If you're feeling good about the market, you're not alone. Take my hand as we go over some of this week's more uplifting headlines.
1. No ordinary Joe
Keurig Green Mountain (NASDAQ:GMCR) was percolating after posting better-than-expected results on Wednesday afternoon. The company behind the Keurig single-cup brewing platform saw sales climb 10% to top $1.1 billion. Analysts were holding out for a mere 4% advance.
The news got even better on the bottom line. Given the recent spike in coffee costs, some feared that margins would contract. It didn't happen. Adjusted earnings per share soared 16% to $1.08, befuddling the analysts who forecasted flattish bottom-line growth.
2. It's a work of cart
Amazon.com (NASDAQ:AMZN) is making it cooler for Twitter's 255 million active users to shop. The leading online retailer and microblogging website are teaming up to allow anyone replying to an ad with an Amazon link to use the #AmazonCart hashtag to add the item to their Amazon shopping cart.
Is it easier? Not really. Assuming someone is automatically logged into one's Amazon.com account it only takes two clicks to add a tweeted link to the same cart. Pecking out the hashtag and broadcasting your shopping attentions isn't going to be for everybody. However, this is still a smart move by Amazon since it will get more people to post Amazon links to products.
Amazon Associates -- Amazon's program for bloggers and webmasters to generate commissions by pushing Amazon merchandise -- will allow its promoters to make some money on the transactions they help facilitate with the new hashtag, making it likely that there will be a lot more Amazon product links on Twitter in the future.
3. Hain now
Hain Celestial (NASDAQ:HAIN) sure knows how to time an earnings blowout. A day after Whole Foods, the leading organic supermarket chain hosed down its guidance -- again -- the distributor of organic and natural products delivered strong financials and boosted its outlook.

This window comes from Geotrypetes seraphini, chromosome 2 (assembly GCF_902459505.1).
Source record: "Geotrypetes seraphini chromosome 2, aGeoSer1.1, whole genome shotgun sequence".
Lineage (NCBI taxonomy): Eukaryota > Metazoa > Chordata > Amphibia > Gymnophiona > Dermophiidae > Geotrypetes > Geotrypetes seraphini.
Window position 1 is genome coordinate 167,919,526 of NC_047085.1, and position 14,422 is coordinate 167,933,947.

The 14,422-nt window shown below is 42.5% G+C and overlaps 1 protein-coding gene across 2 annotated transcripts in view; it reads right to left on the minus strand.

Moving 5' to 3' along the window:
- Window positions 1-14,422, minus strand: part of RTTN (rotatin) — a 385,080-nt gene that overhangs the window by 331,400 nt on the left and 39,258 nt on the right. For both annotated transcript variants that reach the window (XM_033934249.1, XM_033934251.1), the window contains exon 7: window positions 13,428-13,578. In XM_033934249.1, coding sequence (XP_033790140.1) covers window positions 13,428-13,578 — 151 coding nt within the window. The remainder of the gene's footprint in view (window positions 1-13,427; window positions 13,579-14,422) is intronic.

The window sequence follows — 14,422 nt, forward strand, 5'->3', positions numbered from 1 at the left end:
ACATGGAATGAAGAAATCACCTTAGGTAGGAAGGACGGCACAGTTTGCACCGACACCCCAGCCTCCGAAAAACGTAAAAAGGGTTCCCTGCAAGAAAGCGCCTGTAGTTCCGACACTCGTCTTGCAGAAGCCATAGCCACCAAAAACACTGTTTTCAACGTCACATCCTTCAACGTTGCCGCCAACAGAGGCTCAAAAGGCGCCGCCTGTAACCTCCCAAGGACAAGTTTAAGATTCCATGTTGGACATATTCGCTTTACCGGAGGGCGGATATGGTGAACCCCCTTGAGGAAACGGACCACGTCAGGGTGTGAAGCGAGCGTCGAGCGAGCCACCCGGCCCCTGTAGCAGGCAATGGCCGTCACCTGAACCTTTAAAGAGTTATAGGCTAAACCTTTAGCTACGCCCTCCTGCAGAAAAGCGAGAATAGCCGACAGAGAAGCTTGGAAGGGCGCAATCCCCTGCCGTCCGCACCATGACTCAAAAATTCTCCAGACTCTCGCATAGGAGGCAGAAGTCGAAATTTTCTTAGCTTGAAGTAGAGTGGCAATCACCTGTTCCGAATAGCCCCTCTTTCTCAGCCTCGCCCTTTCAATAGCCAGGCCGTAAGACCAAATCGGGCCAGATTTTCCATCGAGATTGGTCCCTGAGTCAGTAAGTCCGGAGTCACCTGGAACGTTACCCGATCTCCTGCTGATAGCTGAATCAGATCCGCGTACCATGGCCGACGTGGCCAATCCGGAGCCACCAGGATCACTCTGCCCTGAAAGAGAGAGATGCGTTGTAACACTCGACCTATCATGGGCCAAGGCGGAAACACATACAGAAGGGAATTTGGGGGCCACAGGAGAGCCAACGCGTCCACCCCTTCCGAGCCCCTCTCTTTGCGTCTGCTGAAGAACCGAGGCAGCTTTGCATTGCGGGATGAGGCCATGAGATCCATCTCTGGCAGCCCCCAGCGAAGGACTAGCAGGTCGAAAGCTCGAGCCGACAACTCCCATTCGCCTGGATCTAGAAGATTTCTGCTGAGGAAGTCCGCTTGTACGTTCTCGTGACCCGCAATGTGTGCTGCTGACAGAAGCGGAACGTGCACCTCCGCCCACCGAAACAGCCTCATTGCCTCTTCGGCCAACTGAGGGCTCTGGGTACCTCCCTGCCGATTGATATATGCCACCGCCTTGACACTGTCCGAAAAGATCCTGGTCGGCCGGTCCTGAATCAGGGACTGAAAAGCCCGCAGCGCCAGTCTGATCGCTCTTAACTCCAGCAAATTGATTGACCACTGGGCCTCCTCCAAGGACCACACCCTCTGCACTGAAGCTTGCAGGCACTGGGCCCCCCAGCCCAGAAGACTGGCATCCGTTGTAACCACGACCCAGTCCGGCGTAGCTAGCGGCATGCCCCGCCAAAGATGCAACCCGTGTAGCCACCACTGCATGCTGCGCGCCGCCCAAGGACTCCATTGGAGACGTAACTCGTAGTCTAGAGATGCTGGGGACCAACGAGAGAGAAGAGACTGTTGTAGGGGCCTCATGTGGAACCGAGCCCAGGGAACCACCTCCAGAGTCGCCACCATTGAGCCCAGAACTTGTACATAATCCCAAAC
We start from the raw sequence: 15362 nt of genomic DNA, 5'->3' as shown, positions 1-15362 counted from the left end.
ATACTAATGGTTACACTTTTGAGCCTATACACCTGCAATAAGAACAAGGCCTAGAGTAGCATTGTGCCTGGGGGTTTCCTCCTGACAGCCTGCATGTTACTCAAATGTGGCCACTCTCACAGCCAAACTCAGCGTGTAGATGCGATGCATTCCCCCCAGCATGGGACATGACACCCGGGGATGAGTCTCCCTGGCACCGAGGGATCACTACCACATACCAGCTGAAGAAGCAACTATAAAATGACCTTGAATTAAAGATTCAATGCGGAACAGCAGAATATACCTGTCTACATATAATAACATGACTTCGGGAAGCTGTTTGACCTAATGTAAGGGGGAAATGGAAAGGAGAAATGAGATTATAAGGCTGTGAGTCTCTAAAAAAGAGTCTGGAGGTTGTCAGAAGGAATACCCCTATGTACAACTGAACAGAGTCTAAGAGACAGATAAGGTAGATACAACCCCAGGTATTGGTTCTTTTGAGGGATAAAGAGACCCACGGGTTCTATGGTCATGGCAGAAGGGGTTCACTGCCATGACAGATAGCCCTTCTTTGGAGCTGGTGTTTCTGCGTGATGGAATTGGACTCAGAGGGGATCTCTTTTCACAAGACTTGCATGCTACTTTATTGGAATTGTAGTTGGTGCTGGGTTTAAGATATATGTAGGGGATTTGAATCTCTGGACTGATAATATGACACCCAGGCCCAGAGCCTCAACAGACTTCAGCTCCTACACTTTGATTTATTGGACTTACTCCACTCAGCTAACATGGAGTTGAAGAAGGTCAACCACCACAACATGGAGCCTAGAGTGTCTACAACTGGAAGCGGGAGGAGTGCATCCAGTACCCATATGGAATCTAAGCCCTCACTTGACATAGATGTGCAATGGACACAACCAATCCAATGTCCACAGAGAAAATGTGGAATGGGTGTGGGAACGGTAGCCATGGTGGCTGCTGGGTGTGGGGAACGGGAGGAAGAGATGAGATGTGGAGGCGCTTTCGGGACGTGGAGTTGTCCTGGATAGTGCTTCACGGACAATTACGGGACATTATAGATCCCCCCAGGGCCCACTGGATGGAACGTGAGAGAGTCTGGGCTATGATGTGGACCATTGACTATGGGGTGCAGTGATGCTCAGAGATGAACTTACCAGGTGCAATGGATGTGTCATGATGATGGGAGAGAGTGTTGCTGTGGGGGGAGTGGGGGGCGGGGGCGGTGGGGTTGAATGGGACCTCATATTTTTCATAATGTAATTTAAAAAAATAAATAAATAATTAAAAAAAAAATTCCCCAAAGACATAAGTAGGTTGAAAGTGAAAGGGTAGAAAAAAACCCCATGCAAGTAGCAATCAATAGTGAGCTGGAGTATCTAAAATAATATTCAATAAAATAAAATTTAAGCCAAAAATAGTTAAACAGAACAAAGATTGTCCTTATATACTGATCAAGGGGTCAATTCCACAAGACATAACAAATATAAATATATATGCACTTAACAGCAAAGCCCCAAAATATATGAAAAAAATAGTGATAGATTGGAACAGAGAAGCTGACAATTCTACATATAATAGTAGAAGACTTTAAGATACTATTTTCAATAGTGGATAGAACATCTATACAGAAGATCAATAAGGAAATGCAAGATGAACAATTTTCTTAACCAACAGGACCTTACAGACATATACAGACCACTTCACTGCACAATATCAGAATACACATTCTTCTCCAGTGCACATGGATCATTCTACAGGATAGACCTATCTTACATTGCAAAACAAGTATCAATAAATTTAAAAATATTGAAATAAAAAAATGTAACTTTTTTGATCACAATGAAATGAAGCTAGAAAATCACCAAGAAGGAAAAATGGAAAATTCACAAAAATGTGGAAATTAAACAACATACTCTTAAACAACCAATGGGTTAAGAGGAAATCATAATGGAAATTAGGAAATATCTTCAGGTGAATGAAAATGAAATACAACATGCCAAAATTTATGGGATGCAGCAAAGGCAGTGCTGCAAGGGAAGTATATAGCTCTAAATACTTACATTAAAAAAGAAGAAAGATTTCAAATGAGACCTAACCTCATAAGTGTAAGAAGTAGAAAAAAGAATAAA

With net sales and operating profits up 22% and 25%, respectively, it's not a surprise to see Hain Celestial coming out on top. Its adjusted profit of $0.88 a share was comfortably ahead of the $0.86 a share the market expected. Things will continue to get better from here. Hain Celestial is boosting its top- and bottom-line guidance, and the new forecast calling for a 24% uptick in net sales translates into accelerating growth for the balance of 2014.
4. Let's eat
GrubHub (NYSE:GRUB) is making sure that it doesn't disappoint in its first quarterly report since going public at $28 last month. The online ordering platform for restaurant takeout and delivery saw revenue climb 49% to $58.6 million with adjusted profitability of $0.06 a share, more than doubling Wall Street expectations.
GrubHub's guidance also exceeded analyst forecasts. That's huge during a week that saw many reporting companies check in with unflattering outlooks. With just 3.85 million active diners, GrubHub could just be scratching the surface.
5. Never on Sunday
LeapFrog Enterprises (NYSE:LF) has been a disaster in recent quarters, with children favoring traditional tablets and online apps over its many electronic learning toys. LeapFrog's report on Monday was another stinker: Net sales tumbled 31% and its adjusted net loss more than tripled to $0.17 a share. The silver lining in this grim report is that Wall Street was holding out for a larger deficit on a 40% plunge in net sales.
There's also comfort in knowing that new products are on the way. Between the LeapBand fitness tracker, LeapTV gaming console, and updates to its existing products, it's going to be a busy slate of new LeapFrog items hitting the market during the second half of this year. LeapFrog's in lousy shape, but all it takes is a single hit to get it jumping in the right direction again.
Rick Munarriz owns shares of Keurig Green Mountain. The Motley Fool recommends Keurig Green Mountain and Twitter. It recommends and owns shares of Amazon.com, Hain Celestial, and LeapFrog Enterprises. Try any of our Foolish newsletter services free for 30 days. We Fools may not all hold the same opinions, but we all believe that considering a diverse range of insights makes us better investors. The Motley Fool has a disclosure policy.
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